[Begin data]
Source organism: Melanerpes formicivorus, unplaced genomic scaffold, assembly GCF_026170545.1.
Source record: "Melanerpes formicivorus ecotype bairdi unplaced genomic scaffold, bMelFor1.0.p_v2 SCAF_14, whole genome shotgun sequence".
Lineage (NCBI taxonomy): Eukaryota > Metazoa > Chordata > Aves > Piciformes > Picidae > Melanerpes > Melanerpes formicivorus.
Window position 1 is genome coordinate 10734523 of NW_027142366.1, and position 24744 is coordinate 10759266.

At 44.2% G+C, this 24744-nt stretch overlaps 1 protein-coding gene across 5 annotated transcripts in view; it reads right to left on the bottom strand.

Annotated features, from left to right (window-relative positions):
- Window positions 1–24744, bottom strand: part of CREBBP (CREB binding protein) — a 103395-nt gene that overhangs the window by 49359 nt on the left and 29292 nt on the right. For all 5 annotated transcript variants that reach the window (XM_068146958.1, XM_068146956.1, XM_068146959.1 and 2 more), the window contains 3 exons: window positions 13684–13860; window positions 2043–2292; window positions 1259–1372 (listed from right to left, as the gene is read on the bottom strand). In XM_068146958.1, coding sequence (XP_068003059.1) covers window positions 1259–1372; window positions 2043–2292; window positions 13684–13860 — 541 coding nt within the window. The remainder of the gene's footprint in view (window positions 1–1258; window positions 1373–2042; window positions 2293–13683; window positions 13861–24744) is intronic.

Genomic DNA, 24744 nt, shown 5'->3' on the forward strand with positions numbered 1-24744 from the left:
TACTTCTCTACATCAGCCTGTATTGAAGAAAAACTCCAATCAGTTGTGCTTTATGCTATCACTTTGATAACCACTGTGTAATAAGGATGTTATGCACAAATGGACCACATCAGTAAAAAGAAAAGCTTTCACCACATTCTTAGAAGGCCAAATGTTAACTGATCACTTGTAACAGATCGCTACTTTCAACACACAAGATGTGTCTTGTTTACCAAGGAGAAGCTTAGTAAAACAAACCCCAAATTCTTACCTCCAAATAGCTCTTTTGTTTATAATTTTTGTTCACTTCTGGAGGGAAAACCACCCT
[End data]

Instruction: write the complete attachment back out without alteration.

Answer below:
Source organism: Melanerpes formicivorus, unplaced genomic scaffold, assembly GCF_026170545.1.
Source record: "Melanerpes formicivorus ecotype bairdi unplaced genomic scaffold, bMelFor1.0.p_v2 SCAF_14, whole genome shotgun sequence".
Lineage (NCBI taxonomy): Eukaryota > Metazoa > Chordata > Aves > Piciformes > Picidae > Melanerpes > Melanerpes formicivorus.
Window position 1 is genome coordinate 10734523 of NW_027142366.1, and position 24744 is coordinate 10759266.

At 44.2% G+C, this 24744-nt stretch overlaps 1 protein-coding gene across 5 annotated transcripts in view; it reads right to left on the bottom strand.

Annotated features, from left to right (window-relative positions):
- Window positions 1–24744, bottom strand: part of CREBBP (CREB binding protein) — a 103395-nt gene that overhangs the window by 49359 nt on the left and 29292 nt on the right. For all 5 annotated transcript variants that reach the window (XM_068146958.1, XM_068146956.1, XM_068146959.1 and 2 more), the window contains 3 exons: window positions 13684–13860; window positions 2043–2292; window positions 1259–1372 (listed from right to left, as the gene is read on the bottom strand). In XM_068146958.1, coding sequence (XP_068003059.1) covers window positions 1259–1372; window positions 2043–2292; window positions 13684–13860 — 541 coding nt within the window. The remainder of the gene's footprint in view (window positions 1–1258; window positions 1373–2042; window positions 2293–13683; window positions 13861–24744) is intronic.

Genomic DNA, 24744 nt, shown 5'->3' on the forward strand with positions numbered 1-24744 from the left:
TACTTCTCTACATCAGCCTGTATTGAAGAAAAACTCCAATCAGTTGTGCTTTATGCTATCACTTTGATAACCACTGTGTAATAAGGATGTTATGCACAAATGGACCACATCAGTAAAAAGAAAAGCTTTCACCACATTCTTAGAAGGCCAAATGTTAACTGATCACTTGTAACAGATCGCTACTTTCAACACACAAGATGTGTCTTGTTTACCAAGGAGAAGCTTAGTAAAACAAACCCCAAATTCTTACCTCCAAATAGCTCTTTTGTTTATAATTTTTGTTCACTTCTGGAGGGAAAACCACCCT